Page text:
The rule of thumb, is that PlayerController should contain informations which whouls persist after pawn is dead/switched for the duration of single game, and which does not need to be replicated to other players (since PC is in replicated to owner).
Pawn should contain information, which are specific to single pawn (like attributes, health, current weapons, etc). and which are need to be seen by other players.
Sometimes you want to have certain persistance (pawn dies, it respawn with certain items/attributes). You can pull this, of by plain serializing current pawn state when player saves game, story temporary pawn state somwhere in memory where it will persist (player controller, game state, game instance), or just loading defaults.
Anyway. Player still control pawn. How you provide input is completely detached from that fact.
Health is presented in the menu, and my pawn itself really doesn’t need to know health. As I said, its just a sprite. While I could make the Pawn hold its Monster state info, I decided it would just be easier to be in array on the Player Controller, as it makes ‘party’ actions a lot easier, otherwise, the player controller would have to keep up with a bunch of pawns- despite the fact only one will be active at any time.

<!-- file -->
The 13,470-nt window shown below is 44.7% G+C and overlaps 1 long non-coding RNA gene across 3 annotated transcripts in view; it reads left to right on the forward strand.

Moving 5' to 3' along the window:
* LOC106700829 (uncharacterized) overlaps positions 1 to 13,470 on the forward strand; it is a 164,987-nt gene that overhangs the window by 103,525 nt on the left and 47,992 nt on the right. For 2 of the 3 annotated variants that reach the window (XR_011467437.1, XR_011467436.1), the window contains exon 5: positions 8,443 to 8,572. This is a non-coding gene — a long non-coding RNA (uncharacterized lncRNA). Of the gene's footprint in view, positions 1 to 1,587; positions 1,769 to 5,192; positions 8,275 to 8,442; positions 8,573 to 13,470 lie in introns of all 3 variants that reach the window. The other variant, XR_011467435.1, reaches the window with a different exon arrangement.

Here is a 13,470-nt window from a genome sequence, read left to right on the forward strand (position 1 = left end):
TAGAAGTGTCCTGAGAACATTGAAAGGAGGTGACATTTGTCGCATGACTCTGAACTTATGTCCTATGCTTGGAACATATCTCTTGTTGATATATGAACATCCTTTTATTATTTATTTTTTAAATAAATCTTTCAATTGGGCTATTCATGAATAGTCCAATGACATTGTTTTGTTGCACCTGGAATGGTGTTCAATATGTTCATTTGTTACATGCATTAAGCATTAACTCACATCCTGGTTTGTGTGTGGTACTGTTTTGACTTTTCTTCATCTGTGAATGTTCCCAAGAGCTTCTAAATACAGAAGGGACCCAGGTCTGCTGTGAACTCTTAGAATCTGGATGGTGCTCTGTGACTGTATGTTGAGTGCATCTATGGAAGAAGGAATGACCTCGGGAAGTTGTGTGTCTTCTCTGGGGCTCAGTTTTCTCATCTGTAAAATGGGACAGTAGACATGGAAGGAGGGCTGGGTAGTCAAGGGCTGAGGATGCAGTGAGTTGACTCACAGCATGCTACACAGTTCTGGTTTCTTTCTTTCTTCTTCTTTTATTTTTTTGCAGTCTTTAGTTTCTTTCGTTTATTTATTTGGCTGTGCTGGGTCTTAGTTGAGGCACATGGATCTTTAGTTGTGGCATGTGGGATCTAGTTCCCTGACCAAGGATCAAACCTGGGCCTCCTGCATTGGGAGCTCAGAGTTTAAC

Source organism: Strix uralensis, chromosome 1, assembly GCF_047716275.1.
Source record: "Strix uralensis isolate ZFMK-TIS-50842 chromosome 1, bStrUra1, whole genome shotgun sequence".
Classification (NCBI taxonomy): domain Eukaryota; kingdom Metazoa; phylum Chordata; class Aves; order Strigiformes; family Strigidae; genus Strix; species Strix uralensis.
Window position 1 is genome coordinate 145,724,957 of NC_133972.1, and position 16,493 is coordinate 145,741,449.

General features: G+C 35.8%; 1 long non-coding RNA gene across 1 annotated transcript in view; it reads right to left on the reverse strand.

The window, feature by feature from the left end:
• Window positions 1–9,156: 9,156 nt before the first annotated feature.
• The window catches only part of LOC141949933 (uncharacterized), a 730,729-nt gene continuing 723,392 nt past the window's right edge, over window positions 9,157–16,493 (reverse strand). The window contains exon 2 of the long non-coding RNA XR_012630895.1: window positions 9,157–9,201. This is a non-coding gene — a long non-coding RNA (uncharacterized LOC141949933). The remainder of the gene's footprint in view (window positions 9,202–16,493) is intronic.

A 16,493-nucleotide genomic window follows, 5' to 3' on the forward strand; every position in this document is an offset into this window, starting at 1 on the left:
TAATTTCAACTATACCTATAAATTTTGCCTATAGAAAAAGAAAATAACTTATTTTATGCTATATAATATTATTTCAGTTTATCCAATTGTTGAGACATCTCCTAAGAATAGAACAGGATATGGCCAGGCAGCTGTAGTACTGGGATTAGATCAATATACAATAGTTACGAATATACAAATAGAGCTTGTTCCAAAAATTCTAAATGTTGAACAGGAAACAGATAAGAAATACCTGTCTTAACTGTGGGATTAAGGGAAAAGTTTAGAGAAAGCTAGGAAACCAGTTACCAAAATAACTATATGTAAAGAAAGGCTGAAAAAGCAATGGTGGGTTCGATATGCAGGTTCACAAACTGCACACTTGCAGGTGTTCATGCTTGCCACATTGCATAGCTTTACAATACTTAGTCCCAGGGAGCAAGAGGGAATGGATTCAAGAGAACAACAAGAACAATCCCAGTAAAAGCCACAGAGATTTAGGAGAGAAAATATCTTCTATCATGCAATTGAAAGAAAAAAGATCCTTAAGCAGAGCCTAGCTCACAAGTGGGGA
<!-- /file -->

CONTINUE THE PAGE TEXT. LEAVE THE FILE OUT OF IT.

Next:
I think my code still basically follows your first two lines: PlayerController is the brain, and my pawn is the body. The pawn basically just visually represents whatever the current fight character the player controller tells it to when possessed, but contains no logic on how damage ect is calculated. And even while that logic is called in the PlayerController, I still have it encapsulated in services in case I need to use the logic again other places.
Except if it were easier, why are we having this discussion when you could avoid the problem by having health in a pawn common to player and AI controllers?
Health is really intrinsic to the “body”/pawn, not the “brain”/controller. Even if that pawn is “just a sprite”, it’s still the in-game representation the character. Think about it, the AI brains need to know health to make decisions based on the value of their own health and that of the characters around them. On the other hand, the player controller also needs to know health, but for the completely different reason of displaying it on a HUD. Controllers share no logic but they access the same state – i.e.: a pawn.
Anyway, class design is generally a subjective choice and remains entirely up to you, but it seems to me like you’re fighting with your design rather than having it work for you. That’s generally not a good sign.
Thanks, last night I had moved everything into a component and that worked. At this point I could move it just as easily to a pawn if I wanted to. My game has a party of characters, but only one fighting at a time. The pawn represents whatever character that is, and at the time I didn’t want to create a bunch of pawns for the entire party as the Player Controller would only be able to reference one at a time, and the other ones are not even visible.